Fiber And Sugar In Food Influence The Quality Of Your Sleep
If you're keen to get good sleep, then eat more fibre, and cut down on the sugar, according to researchers at the Institute of Human Nutrition at Columbia University Medical Center in New York.
Consuming great quantities of fiber made people spend more time in "stages of deep, slow-wave sleep", yet with greater sugar intake or saturated fat, there could be "less slow-wave sleep" and more interrupted periods of sleep too, according to scienceworldreport.
"This study emphasizes the fact that diet and sleep are interwoven in the fabric of a healthy lifestyle," said American Academy of Sleep Medicine President Dr. Nathaniel Watson, who was not involved in the study. "For optimal health, it is important to make lifestyle choices that promote healthy sleep, such as eating a nutritious diet and exercising regularly."
Researchers probed 26 adults, that is 13 men and 13 women, with an average of 35 years, all of which weighed normally in the beginning.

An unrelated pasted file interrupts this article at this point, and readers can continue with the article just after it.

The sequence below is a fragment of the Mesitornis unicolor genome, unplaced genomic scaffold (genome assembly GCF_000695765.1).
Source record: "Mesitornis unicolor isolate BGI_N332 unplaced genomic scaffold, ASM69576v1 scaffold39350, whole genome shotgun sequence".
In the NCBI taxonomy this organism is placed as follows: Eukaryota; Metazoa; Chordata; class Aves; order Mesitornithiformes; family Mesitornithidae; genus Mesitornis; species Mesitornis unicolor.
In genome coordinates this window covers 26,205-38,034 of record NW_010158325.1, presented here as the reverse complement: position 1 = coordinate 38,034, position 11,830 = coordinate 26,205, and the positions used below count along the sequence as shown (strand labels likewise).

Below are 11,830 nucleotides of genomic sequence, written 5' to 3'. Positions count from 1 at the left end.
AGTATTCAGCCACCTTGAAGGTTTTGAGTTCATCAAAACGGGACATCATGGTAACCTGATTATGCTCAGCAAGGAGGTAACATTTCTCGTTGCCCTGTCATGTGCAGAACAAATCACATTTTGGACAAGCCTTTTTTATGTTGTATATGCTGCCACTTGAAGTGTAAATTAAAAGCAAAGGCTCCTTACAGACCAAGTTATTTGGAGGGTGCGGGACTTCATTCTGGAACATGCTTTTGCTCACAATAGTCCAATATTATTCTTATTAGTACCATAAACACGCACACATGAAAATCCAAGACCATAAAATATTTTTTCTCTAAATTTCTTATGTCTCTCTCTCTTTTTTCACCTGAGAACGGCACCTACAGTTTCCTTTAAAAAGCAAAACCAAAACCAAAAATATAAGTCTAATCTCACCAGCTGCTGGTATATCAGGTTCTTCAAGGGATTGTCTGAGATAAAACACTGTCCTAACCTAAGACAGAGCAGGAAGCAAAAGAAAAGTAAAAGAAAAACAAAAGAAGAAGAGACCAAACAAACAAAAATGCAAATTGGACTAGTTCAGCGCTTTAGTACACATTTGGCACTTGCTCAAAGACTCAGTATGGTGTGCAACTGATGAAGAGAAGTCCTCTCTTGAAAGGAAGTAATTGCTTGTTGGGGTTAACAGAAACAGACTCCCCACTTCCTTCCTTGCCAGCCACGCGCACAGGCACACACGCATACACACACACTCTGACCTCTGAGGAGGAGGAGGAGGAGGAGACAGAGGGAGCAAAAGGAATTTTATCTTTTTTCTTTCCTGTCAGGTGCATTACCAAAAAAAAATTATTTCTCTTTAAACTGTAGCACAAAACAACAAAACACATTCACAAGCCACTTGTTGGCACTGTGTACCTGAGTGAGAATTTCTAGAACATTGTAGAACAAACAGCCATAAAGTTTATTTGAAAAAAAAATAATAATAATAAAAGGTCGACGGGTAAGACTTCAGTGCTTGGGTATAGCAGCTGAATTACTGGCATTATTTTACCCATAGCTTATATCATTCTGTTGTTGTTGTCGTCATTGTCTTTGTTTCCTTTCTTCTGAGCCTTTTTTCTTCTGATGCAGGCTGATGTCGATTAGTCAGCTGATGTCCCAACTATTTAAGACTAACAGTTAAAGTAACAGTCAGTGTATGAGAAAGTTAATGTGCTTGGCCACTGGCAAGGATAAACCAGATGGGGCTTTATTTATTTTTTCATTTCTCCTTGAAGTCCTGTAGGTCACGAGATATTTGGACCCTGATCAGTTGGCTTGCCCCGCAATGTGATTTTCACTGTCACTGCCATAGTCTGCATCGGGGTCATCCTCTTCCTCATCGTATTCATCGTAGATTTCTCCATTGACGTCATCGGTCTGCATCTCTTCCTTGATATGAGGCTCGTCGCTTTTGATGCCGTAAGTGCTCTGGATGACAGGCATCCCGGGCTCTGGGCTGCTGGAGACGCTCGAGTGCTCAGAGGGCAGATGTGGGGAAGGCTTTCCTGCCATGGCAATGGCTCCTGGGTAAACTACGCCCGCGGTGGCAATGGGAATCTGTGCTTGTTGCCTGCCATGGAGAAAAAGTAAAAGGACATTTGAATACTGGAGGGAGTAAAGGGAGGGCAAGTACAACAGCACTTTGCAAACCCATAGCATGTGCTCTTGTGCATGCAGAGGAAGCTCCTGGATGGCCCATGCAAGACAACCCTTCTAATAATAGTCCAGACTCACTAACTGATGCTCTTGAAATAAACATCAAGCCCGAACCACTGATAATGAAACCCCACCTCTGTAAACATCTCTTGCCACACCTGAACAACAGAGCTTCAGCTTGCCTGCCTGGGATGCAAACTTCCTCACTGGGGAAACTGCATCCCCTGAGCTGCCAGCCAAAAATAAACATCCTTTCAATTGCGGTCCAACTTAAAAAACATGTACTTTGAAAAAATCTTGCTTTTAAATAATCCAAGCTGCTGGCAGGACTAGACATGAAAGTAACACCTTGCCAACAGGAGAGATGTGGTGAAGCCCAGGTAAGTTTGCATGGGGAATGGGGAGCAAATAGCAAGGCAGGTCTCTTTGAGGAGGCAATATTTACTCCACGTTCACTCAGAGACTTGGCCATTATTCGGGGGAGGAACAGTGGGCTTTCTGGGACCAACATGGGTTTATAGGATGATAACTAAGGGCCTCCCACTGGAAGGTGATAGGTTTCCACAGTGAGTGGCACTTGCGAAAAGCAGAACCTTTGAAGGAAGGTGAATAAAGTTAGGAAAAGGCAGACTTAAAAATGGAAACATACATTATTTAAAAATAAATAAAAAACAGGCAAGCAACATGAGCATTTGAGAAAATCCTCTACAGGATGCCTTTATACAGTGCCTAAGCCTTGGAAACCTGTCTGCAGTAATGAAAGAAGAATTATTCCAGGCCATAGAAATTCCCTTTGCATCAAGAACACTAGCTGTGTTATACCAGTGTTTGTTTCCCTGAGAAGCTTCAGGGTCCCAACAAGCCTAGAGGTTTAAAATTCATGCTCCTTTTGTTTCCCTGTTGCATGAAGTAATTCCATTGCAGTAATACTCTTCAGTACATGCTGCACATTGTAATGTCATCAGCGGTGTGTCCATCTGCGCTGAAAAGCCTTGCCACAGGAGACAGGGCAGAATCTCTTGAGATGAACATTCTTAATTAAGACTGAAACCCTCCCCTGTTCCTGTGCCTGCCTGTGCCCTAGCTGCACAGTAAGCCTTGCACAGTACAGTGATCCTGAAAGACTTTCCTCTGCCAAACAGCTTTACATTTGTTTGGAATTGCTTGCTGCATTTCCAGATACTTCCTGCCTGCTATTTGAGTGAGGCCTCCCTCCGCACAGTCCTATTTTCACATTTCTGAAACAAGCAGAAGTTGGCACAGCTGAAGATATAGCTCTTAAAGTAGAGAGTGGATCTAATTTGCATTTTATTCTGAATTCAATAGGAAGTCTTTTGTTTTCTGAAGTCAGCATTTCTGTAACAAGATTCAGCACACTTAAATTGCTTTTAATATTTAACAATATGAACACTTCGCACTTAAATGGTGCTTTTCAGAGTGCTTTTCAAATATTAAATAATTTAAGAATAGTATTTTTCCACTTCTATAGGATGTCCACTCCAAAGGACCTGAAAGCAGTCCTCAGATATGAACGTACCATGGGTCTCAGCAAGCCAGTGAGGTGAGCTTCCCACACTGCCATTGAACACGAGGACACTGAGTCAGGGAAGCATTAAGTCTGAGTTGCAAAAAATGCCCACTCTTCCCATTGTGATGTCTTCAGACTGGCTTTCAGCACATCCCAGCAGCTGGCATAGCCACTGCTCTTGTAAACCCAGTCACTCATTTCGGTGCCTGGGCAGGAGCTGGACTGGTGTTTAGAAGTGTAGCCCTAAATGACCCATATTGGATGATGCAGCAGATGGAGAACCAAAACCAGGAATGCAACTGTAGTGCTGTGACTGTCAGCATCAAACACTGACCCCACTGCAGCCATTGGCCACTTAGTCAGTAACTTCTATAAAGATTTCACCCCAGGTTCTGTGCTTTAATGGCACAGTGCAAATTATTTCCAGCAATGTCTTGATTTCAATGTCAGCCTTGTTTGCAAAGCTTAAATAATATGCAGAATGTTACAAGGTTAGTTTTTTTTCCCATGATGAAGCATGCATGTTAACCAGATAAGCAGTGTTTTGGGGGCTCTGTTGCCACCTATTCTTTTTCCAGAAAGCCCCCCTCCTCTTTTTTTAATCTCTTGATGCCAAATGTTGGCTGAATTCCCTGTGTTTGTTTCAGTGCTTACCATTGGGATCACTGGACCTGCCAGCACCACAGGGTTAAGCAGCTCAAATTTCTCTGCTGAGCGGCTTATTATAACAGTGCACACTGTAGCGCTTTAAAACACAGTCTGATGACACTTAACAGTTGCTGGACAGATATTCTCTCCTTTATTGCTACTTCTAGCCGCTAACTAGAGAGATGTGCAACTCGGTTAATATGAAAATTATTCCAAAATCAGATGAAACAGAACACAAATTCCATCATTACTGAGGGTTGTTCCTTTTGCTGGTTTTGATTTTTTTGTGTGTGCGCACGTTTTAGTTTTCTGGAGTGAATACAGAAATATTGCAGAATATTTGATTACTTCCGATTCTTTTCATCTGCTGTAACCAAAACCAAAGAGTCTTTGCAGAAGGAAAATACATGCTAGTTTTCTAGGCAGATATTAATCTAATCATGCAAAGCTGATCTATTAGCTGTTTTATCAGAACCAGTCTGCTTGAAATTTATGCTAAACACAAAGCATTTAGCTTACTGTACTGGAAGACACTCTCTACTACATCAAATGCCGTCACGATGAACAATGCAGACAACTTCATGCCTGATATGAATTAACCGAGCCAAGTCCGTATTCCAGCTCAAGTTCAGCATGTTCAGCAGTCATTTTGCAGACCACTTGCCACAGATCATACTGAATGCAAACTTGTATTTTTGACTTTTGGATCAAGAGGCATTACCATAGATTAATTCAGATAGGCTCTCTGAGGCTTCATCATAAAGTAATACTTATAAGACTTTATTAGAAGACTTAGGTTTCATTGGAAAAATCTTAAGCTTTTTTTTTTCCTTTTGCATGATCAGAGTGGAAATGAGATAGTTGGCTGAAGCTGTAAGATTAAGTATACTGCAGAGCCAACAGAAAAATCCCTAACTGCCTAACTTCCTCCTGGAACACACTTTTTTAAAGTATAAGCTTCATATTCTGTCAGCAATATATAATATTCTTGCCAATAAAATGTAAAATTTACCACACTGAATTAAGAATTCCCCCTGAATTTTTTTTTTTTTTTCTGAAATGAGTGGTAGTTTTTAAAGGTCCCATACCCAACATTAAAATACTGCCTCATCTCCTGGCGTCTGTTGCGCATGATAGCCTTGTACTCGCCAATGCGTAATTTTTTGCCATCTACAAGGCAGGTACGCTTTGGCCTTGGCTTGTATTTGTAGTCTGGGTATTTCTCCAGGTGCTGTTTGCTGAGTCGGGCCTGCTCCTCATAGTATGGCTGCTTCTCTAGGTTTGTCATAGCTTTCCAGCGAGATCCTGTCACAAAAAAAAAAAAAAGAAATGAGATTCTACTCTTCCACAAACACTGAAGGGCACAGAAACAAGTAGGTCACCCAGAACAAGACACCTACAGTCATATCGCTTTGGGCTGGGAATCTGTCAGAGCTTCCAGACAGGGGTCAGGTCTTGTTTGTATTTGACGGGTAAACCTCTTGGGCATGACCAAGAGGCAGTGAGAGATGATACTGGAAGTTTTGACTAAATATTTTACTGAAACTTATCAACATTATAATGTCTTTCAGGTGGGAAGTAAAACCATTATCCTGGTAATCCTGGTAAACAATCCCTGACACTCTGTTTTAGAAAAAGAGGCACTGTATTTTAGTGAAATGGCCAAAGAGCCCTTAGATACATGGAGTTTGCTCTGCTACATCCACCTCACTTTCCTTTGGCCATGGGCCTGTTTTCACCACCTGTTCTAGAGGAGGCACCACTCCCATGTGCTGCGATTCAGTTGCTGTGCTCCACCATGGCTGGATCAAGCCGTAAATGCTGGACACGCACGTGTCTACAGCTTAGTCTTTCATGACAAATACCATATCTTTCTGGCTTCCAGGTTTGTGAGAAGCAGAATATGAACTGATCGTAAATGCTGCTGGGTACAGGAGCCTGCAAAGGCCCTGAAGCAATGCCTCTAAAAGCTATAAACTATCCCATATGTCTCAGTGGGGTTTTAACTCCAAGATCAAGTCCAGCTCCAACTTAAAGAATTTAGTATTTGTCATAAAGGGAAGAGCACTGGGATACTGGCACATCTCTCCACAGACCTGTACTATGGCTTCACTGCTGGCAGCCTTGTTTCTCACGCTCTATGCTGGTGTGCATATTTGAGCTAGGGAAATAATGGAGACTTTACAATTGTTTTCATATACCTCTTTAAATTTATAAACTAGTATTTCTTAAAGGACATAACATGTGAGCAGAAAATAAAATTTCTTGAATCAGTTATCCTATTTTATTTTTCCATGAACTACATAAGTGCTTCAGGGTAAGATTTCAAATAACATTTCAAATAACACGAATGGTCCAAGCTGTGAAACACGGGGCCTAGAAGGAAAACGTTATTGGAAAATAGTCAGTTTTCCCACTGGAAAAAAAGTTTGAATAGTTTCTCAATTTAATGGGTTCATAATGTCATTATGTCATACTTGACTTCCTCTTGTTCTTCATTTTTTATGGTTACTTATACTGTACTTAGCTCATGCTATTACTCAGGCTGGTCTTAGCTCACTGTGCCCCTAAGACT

The subjects spent five nights in a sleep lab, in which nine hours were spent in bed from 10 p.m. to 7 a.m. Hence, the sleep hours were between 7 hours and 35 minutes every night.
Some objective information on sleep was gathered through polysomnography or testing that was used to find out sleep disorders. The sleep data was analysed from the third night, after 3 days of "controlled feeding" and then on the fifth night and another cheat day in which the subjects could eat anything at any time they wished.
By eating foods low in saturated fat and higher in protein, they could sleep off just 17 minutes. But when they picked meals of their choice the sleep was delayed by 29 minutes.
"The finding that diet can influence sleep has tremendous health implications, given the increasing recognition of the role of sleep in the development of chronic disorders such as hypertension, diabetes and cardiovascular disease," said principal investigator Marie-Pierre St-Onge, PhD, assistant professor in the department of medicine and Institute of Human Nutrition at Columbia University Medical Center in New York, NY.
The study is published in the Journal of Clinical Sleep Medicine.